📚 Seth MB


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Interpretation of Variances

Last updated Mar 13, 2023 Edit

# Examples of variances

# Adverse

# Favourable

# Interpreting Variances

# Worksheet

# Q1

A budget is a financial plan for the future concerning the revenues and costs of a business.

Budgets for sales/revenues and expenditure are prepared in advance and then compared with the actual performance to establish any variances.

Managers are responsible for controllable costs within their budgets and are required to take remedial action if favourable or adverse variances arise, and they are considered excessive.

There are many management uses for budgets. For example, budgets are used to:

# Q2

  1. Variance Analysis
  2. Sales Revenue Budget
  3. Financial Forecast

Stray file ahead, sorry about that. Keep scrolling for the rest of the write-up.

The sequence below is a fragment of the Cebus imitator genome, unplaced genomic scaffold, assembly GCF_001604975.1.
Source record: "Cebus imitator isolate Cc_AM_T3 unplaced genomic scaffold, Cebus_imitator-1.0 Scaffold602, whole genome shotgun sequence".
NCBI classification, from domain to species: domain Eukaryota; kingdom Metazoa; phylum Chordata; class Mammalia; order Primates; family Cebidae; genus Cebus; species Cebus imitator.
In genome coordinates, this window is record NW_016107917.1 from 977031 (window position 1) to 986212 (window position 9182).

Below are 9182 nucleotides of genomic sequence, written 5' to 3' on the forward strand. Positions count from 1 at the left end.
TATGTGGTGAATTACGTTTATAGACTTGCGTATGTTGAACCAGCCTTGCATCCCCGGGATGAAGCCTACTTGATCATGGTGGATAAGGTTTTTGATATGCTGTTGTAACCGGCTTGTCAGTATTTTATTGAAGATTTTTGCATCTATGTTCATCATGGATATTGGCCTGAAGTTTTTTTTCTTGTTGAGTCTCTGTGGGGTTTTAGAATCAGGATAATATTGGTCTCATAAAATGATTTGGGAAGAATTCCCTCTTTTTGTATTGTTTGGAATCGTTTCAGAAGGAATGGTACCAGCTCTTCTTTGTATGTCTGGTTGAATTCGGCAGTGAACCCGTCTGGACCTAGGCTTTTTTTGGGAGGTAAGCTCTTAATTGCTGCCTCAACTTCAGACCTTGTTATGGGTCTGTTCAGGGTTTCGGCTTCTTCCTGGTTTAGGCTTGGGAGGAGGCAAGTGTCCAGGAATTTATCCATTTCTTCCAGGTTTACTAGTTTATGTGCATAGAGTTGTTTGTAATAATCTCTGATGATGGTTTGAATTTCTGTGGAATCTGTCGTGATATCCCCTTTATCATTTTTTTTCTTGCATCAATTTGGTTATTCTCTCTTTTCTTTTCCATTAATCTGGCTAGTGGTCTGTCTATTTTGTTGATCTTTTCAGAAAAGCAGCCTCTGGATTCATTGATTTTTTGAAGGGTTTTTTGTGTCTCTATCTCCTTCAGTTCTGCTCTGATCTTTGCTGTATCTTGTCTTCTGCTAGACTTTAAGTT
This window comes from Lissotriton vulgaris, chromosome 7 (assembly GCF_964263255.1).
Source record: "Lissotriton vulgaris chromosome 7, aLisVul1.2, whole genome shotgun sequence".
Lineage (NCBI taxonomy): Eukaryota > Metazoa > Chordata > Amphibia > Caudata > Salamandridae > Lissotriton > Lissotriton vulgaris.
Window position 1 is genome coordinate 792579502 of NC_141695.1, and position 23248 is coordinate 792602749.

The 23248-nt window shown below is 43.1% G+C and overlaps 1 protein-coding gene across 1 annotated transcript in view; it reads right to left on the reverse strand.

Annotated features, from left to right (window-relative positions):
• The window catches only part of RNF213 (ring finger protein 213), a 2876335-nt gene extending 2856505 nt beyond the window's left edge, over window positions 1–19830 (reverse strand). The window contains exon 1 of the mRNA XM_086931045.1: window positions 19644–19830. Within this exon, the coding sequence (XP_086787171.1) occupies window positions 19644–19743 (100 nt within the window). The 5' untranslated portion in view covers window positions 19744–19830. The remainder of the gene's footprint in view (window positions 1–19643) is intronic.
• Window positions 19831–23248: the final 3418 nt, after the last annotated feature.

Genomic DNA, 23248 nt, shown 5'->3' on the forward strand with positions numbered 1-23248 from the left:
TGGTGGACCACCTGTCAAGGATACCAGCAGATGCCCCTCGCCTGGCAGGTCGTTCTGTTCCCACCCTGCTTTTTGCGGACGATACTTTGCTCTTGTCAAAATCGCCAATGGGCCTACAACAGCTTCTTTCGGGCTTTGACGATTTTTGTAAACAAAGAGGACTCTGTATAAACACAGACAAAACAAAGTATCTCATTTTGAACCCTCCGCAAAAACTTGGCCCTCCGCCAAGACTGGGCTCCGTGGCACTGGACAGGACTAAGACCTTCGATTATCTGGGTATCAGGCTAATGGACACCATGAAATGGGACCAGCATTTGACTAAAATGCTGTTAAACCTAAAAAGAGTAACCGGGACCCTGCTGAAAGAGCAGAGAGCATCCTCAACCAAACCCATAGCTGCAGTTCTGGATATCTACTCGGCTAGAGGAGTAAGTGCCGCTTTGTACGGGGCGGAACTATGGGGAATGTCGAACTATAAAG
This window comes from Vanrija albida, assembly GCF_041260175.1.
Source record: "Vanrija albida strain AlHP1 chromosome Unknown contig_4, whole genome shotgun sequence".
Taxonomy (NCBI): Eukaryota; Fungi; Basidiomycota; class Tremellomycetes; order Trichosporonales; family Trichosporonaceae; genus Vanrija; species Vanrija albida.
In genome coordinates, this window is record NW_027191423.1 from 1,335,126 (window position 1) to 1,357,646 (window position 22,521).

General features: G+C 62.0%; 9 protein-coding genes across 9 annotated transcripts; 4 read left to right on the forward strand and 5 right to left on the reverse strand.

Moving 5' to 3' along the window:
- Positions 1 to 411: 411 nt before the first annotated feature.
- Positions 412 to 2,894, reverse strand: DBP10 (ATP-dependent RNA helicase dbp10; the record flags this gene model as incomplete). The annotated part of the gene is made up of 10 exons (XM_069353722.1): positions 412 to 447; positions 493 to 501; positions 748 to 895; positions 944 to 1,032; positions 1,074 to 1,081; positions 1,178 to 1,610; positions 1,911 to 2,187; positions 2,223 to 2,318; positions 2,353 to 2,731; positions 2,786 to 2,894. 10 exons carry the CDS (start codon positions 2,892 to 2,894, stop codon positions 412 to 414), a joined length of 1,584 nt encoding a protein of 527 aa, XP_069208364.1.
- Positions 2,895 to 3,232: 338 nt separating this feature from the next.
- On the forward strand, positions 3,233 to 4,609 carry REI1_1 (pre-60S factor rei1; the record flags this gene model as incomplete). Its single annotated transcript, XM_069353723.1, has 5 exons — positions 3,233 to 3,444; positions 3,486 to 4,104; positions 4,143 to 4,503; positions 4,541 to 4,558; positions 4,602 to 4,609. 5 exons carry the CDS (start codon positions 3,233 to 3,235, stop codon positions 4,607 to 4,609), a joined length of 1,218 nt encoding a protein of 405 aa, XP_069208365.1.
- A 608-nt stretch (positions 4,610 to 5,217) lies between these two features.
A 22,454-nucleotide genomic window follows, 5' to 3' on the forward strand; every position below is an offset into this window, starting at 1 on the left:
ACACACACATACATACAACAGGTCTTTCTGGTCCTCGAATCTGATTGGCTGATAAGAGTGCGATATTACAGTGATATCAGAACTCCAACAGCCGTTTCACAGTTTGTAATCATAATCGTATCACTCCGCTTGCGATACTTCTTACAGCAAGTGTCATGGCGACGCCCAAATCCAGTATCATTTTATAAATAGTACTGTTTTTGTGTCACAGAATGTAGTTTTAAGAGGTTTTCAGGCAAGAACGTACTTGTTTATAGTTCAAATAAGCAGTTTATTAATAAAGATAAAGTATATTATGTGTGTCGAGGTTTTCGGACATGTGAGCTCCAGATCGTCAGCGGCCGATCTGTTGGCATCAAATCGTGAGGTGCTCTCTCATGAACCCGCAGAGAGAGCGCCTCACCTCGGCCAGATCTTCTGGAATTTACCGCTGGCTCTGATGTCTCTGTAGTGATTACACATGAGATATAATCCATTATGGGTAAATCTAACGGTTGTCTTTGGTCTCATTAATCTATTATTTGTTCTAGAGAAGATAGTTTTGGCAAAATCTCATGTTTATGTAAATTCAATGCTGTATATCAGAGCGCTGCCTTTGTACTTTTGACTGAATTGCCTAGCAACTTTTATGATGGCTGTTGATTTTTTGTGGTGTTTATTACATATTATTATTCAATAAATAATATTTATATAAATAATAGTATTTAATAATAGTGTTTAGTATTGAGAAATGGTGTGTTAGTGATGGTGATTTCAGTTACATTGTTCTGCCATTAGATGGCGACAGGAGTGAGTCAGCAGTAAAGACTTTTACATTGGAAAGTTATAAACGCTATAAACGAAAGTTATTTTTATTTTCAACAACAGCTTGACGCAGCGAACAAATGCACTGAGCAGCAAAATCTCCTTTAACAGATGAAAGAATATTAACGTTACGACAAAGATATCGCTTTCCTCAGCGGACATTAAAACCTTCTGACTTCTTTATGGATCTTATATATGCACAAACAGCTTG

4. Adverse Variances

# Q3

  1. False
  2. True
  3. True

# Q4

Sales discrepancy: £50,000 Expenditure discrepancy: -£11,000 Profit budget: £255,000 Actual profit: £294,000 Profit discrepancy: -£39,000£255,000 Actual profit: £294,000 Profit discrepancy: £39,000

# Q5

Why might a sales revenue budget be higher than forecast?

A sales revenue budget might be higher than expected if the demand in the market is very changeable. If the market is for a product such as masks, then planners before the covid pandemic would not have been able to predict the sharp increase.

A sales budget is also based on extrapolated data, so changes in the real world may differ greatly from assumptions made by a budget planner.